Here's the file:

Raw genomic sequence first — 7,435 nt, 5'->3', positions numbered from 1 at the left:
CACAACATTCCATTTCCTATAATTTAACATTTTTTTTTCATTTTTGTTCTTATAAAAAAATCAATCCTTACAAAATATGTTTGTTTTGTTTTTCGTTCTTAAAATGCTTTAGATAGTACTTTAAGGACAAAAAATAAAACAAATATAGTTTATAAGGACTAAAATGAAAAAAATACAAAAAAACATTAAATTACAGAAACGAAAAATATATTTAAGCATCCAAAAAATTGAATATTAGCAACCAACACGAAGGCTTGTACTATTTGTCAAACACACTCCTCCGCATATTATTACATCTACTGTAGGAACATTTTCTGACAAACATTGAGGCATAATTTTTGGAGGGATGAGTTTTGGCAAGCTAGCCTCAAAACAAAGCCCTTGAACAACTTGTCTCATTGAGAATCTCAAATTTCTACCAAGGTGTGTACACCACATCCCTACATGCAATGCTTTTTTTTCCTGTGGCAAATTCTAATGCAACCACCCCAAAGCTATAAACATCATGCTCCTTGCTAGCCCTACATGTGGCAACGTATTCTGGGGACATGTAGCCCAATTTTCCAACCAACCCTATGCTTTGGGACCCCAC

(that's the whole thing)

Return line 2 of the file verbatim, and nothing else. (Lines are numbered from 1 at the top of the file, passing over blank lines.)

CACAACATTCCATTTCCTATAATTTAACATTTTTTTTTCATTTTTGTTCTTATAAAAAAATCAATCCTTACAAAATATGTTTGTTTTGTTTTTCGTTCTTAAAATGCTTTAGATAGTACTTTAAGGACAAAAAATAAAACAAATATAGTTTATAAGGACTAAAATGAAAAAAATACAAAAAAACATTAAATTACAGAAACGAAAAATATATTTAAGCATCCAAAAAATTGAATATTAGCAACCAACACGAAGGCTTGTACTATTTGTCAAACACACTCCTCCGCATATTATTACATCTACTGTAGGAACATTTTCTGACAAACATTGAGGCATAATTTTTGGAGGGATGAGTTTTGGCAAGCTAGCCTCAAAACAAAGCCCTTGAACAACTTGTCTCATTGAGAATCTCAAATTTCTACCAAGGTGTGTACACCACATCCCTACATGCAATGCTTTTTTTTCCTGTGGCAAATTCTAATGCAACCACCCCAAAGCTATAAACATCATGCTCCTTGCTAGCCCTACATGTGGCAACGTATTCTGGGGACATGTAGCCCAATTTTCCAACCAACCCTATGCTTTGGGACCCCAC